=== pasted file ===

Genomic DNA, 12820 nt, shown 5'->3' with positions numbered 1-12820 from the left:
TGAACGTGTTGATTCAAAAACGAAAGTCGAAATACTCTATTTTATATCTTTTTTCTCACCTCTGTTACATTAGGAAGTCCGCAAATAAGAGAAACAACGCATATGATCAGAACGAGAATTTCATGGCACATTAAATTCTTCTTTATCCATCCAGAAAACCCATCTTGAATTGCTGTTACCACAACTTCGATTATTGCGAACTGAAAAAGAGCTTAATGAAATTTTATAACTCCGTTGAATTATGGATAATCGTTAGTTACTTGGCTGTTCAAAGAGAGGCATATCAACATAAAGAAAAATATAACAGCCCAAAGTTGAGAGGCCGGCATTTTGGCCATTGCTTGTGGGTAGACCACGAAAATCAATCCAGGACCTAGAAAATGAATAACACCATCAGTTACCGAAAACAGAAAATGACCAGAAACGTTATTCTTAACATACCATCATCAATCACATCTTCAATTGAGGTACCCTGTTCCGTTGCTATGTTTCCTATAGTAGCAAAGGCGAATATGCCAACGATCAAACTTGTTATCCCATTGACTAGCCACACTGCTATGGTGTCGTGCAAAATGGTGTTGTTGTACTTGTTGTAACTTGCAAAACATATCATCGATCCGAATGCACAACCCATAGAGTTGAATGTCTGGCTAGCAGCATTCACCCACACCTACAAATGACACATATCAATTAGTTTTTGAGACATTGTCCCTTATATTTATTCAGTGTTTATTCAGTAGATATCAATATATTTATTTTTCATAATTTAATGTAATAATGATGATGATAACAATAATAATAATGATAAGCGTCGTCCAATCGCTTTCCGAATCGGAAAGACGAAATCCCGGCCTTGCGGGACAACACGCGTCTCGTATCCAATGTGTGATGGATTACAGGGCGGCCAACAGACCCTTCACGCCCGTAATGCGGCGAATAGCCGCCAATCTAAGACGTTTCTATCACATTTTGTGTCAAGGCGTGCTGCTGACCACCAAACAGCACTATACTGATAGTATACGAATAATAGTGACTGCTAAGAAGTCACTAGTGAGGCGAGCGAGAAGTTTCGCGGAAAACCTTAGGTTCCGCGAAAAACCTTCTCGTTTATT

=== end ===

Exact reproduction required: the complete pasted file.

Genomic DNA, 12820 nt, shown 5'->3' with positions numbered 1-12820 from the left:
TGAACGTGTTGATTCAAAAACGAAAGTCGAAATACTCTATTTTATATCTTTTTTCTCACCTCTGTTACATTAGGAAGTCCGCAAATAAGAGAAACAACGCATATGATCAGAACGAGAATTTCATGGCACATTAAATTCTTCTTTATCCATCCAGAAAACCCATCTTGAATTGCTGTTACCACAACTTCGATTATTGCGAACTGAAAAAGAGCTTAATGAAATTTTATAACTCCGTTGAATTATGGATAATCGTTAGTTACTTGGCTGTTCAAAGAGAGGCATATCAACATAAAGAAAAATATAACAGCCCAAAGTTGAGAGGCCGGCATTTTGGCCATTGCTTGTGGGTAGACCACGAAAATCAATCCAGGACCTAGAAAATGAATAACACCATCAGTTACCGAAAACAGAAAATGACCAGAAACGTTATTCTTAACATACCATCATCAATCACATCTTCAATTGAGGTACCCTGTTCCGTTGCTATGTTTCCTATAGTAGCAAAGGCGAATATGCCAACGATCAAACTTGTTATCCCATTGACTAGCCACACTGCTATGGTGTCGTGCAAAATGGTGTTGTTGTACTTGTTGTAACTTGCAAAACATATCATCGATCCGAATGCACAACCCATAGAGTTGAATGTCTGGCTAGCAGCATTCACCCACACCTACAAATGACACATATCAATTAGTTTTTGAGACATTGTCCCTTATATTTATTCAGTGTTTATTCAGTAGATATCAATATATTTATTTTTCATAATTTAATGTAATAATGATGATGATAACAATAATAATAATGATAAGCGTCGTCCAATCGCTTTCCGAATCGGAAAGACGAAATCCCGGCCTTGCGGGACAACACGCGTCTCGTATCCAATGTGTGATGGATTACAGGGCGGCCAACAGACCCTTCACGCCCGTAATGCGGCGAATAGCCGCCAATCTAAGACGTTTCTATCACATTTTGTGTCAAGGCGTGCTGCTGACCACCAAACAGCACTATACTGATAGTATACGAATAATAGTGACTGCTAAGAAGTCACTAGTGAGGCGAGCGAGAAGTTTCGCGGAAAACCTTAGGTTCCGCGAAAAACCTTCTCGTTTATT